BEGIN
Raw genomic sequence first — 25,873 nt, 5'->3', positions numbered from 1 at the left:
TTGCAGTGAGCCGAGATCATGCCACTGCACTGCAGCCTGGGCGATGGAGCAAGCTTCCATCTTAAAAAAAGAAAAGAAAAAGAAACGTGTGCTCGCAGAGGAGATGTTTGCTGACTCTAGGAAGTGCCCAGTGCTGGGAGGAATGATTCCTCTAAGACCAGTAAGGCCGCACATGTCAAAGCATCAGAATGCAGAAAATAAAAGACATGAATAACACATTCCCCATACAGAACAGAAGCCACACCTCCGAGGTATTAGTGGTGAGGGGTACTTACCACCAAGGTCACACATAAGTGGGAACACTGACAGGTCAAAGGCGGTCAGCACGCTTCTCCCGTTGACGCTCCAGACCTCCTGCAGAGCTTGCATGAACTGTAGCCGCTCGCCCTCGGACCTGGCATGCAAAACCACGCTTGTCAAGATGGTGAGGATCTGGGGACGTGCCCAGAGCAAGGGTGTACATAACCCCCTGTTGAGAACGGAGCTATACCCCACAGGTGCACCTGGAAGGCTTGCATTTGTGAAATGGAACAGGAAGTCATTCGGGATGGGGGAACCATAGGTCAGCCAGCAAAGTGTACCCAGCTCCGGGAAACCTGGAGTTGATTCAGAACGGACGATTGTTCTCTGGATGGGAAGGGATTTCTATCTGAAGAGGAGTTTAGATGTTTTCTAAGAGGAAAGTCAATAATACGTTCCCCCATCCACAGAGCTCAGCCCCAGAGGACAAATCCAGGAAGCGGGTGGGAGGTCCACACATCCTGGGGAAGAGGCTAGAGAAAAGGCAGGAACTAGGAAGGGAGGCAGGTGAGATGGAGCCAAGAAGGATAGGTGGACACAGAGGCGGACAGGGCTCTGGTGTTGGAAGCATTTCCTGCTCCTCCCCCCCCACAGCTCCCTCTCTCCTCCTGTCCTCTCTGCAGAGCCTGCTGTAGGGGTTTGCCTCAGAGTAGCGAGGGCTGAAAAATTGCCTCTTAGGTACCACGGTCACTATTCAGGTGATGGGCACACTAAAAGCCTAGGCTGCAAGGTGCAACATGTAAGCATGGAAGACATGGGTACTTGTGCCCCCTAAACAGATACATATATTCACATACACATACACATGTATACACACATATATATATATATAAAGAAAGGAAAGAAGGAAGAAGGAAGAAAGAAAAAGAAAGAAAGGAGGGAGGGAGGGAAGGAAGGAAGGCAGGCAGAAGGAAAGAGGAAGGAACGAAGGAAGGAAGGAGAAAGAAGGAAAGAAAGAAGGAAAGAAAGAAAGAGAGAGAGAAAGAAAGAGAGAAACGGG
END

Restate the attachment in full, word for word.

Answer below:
Raw genomic sequence first — 25,873 nt, 5'->3', positions numbered from 1 at the left:
TTGCAGTGAGCCGAGATCATGCCACTGCACTGCAGCCTGGGCGATGGAGCAAGCTTCCATCTTAAAAAAAGAAAAGAAAAAGAAACGTGTGCTCGCAGAGGAGATGTTTGCTGACTCTAGGAAGTGCCCAGTGCTGGGAGGAATGATTCCTCTAAGACCAGTAAGGCCGCACATGTCAAAGCATCAGAATGCAGAAAATAAAAGACATGAATAACACATTCCCCATACAGAACAGAAGCCACACCTCCGAGGTATTAGTGGTGAGGGGTACTTACCACCAAGGTCACACATAAGTGGGAACACTGACAGGTCAAAGGCGGTCAGCACGCTTCTCCCGTTGACGCTCCAGACCTCCTGCAGAGCTTGCATGAACTGTAGCCGCTCGCCCTCGGACCTGGCATGCAAAACCACGCTTGTCAAGATGGTGAGGATCTGGGGACGTGCCCAGAGCAAGGGTGTACATAACCCCCTGTTGAGAACGGAGCTATACCCCACAGGTGCACCTGGAAGGCTTGCATTTGTGAAATGGAACAGGAAGTCATTCGGGATGGGGGAACCATAGGTCAGCCAGCAAAGTGTACCCAGCTCCGGGAAACCTGGAGTTGATTCAGAACGGACGATTGTTCTCTGGATGGGAAGGGATTTCTATCTGAAGAGGAGTTTAGATGTTTTCTAAGAGGAAAGTCAATAATACGTTCCCCCATCCACAGAGCTCAGCCCCAGAGGACAAATCCAGGAAGCGGGTGGGAGGTCCACACATCCTGGGGAAGAGGCTAGAGAAAAGGCAGGAACTAGGAAGGGAGGCAGGTGAGATGGAGCCAAGAAGGATAGGTGGACACAGAGGCGGACAGGGCTCTGGTGTTGGAAGCATTTCCTGCTCCTCCCCCCCCACAGCTCCCTCTCTCCTCCTGTCCTCTCTGCAGAGCCTGCTGTAGGGGTTTGCCTCAGAGTAGCGAGGGCTGAAAAATTGCCTCTTAGGTACCACGGTCACTATTCAGGTGATGGGCACACTAAAAGCCTAGGCTGCAAGGTGCAACATGTAAGCATGGAAGACATGGGTACTTGTGCCCCCTAAACAGATACATATATTCACATACACATACACATGTATACACACATATATATATATATAAAGAAAGGAAAGAAGGAAGAAGGAAGAAAGAAAAAGAAAGAAAGGAGGGAGGGAGGGAAGGAAGGAAGGCAGGCAGAAGGAAAGAGGAAGGAACGAAGGAAGGAAGGAGAAAGAAGGAAAGAAAGAAGGAAAGAAAGAAAGAGAGAGAGAAAGAAAGAGAGAAACGGG